I really fell in love with dancehall in the mid 90’s. Bounty Killer, Spragga Benz, Merciless, Beenie Man and many more were among my favorites. Dancehall has a dominant sound that stands out. It is this ability to stand out that made reggae such a global phenomenon.
Dancehall music is used globally but rarely does it seem that people are investing in dancehall. It seems more evident that other genres are using the sound and imagery of dancehall as a means of diversifying the sound of THEIR music. Dancehall tends to do a lot of work for other musical genres and rather than an investment into our culture the artists are given a small wage and sent on their way.
Diversifying other genres:
Adding dancehall to another genre is like adding spices to food giving Caribbean flavor to the look and sound of the musical piece. No Doubt recorded their album Rock Steady in Jamaica and included features from Lady Saw and Bounty killer. More recently artistes like Drake and Torey Lanez have collaborated with and included blatant samples of dancehall in their music. There is also the use of the Jamaican image as we see Tyga and Drake shooting videos in Jamaica in an effort to let our culture diversify their image. Justin Bieber’s video for ‘Sorry” could easily be muted and a dancehall dub over included. The look and style is so obviously rooted in dancehall’s persona. The list of references is massive. The question to ask is; how can we turn these dancehall collaborations into cultural investments?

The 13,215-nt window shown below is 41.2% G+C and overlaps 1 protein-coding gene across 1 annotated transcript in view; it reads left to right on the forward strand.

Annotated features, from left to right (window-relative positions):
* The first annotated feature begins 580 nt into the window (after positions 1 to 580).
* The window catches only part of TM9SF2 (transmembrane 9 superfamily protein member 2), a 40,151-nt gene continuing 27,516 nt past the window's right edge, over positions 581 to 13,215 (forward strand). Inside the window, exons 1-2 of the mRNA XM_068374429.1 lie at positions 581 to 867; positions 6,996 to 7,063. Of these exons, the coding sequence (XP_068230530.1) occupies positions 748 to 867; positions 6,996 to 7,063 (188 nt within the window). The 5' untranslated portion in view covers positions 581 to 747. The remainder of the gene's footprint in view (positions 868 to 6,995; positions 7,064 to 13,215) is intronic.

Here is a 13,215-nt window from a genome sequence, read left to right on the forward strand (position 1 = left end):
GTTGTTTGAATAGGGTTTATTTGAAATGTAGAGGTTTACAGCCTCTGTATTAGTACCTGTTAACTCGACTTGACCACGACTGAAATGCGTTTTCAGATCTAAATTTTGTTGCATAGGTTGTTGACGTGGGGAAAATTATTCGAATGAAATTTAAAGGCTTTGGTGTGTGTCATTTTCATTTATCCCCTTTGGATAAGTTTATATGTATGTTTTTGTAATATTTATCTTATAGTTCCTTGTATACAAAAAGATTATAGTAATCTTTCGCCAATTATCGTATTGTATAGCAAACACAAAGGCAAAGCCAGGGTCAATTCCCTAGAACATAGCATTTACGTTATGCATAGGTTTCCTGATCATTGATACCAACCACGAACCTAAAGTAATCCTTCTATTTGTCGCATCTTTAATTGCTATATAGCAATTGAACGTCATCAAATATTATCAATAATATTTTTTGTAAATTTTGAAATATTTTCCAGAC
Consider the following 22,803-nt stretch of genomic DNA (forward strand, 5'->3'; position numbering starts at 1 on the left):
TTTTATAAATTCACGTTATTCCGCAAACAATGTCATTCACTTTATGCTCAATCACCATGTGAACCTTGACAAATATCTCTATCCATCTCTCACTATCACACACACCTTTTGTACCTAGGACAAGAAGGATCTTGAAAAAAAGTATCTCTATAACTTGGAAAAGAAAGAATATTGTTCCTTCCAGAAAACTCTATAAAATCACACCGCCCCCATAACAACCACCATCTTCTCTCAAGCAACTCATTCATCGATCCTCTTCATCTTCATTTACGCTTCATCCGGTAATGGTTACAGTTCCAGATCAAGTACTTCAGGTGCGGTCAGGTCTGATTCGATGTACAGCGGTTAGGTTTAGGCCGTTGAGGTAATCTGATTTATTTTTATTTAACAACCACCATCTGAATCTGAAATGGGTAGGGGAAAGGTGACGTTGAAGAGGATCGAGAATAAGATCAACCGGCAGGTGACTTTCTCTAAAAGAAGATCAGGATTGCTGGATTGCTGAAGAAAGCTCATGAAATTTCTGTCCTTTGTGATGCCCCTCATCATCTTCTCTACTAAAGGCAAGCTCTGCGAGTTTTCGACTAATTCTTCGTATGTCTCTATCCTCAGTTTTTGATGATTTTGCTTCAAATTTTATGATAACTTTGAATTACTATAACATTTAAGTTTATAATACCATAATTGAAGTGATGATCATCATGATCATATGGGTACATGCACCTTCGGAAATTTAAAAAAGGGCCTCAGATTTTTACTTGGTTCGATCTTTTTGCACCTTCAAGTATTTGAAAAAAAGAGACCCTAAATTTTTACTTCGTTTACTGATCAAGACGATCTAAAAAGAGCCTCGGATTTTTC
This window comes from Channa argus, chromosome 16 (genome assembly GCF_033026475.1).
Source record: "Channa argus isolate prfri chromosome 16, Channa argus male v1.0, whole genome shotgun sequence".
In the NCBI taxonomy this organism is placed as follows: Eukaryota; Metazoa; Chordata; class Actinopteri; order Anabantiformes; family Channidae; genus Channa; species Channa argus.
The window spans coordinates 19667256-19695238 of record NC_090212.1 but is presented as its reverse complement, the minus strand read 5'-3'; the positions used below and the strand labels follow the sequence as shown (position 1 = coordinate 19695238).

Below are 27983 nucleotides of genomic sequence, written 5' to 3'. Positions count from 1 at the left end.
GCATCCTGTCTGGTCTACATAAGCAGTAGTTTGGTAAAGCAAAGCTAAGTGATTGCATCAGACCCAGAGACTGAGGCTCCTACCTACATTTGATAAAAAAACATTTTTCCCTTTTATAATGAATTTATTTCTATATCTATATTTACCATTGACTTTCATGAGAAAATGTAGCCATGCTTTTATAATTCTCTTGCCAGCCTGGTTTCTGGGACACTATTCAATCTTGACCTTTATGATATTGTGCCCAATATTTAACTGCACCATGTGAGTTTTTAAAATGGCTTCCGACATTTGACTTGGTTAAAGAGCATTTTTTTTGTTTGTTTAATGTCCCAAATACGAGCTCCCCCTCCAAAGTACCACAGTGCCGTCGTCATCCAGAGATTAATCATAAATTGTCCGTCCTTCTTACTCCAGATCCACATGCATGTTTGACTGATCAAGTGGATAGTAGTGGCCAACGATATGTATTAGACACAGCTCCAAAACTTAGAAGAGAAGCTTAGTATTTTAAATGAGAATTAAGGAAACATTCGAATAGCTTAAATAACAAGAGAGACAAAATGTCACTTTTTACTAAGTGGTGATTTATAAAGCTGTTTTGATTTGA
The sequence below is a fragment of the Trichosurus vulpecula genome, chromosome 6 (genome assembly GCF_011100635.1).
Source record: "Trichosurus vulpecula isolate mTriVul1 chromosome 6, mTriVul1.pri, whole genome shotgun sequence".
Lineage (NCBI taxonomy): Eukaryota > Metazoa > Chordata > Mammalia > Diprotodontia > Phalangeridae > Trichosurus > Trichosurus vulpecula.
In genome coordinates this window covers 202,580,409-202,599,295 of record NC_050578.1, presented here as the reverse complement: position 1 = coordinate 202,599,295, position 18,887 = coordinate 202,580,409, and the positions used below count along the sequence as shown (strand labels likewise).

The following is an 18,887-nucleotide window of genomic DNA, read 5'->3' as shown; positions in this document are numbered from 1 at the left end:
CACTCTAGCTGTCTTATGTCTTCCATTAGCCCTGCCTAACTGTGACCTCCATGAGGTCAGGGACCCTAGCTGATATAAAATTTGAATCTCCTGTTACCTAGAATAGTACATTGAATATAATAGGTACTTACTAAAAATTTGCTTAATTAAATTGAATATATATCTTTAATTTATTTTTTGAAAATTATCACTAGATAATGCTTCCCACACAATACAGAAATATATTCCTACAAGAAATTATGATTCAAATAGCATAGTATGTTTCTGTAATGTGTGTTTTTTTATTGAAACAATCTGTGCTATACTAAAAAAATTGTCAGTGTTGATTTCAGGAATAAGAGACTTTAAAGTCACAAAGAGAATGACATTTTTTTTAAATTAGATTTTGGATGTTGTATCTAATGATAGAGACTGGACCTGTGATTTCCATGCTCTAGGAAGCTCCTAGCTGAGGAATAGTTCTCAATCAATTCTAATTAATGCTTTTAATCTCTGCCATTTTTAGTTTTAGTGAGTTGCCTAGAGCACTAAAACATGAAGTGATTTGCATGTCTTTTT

Investing in Dancehall:
Dancehall management needs to be improved and the musicians need to collaborate with people who have an interest in the CULTURE of dancehall and not just the SOUND of dancehall. Dancehall is more than putting patois accent on a chorus it includes the dancing, the narrative of struggle, flow, and rhythm. If the musician isn’t interested in incorporating these traits then I believe managers should find people who are.
The next step is to use collaborations as a platform for opportunity. A perfect example of this is Major Lazer and their involvement in performing in Jamaica and collaborating with legends, up and coming artistes, dancers and designers in Jamaica. This allows more people to be seen on a global level and can also bring more revenue to Jamaica through added tourism. If you are unwilling to perform in Jamaica, don’t make songs with Jamaicans, simple.
The last step is a call to fans to also support artistes who are trying to pave the way. Sometimes we are our own roadblocks to progression. Appreciate the artistes who and put more emphasis on the hard work of an artiste with less focus on ’keeping it real.’ If we don’t fully support our own music then Dancehall will continue to be nothing but a feature on a song and our artistes will do massive work for little or nothing, continuing this trend of musical indentured servitude.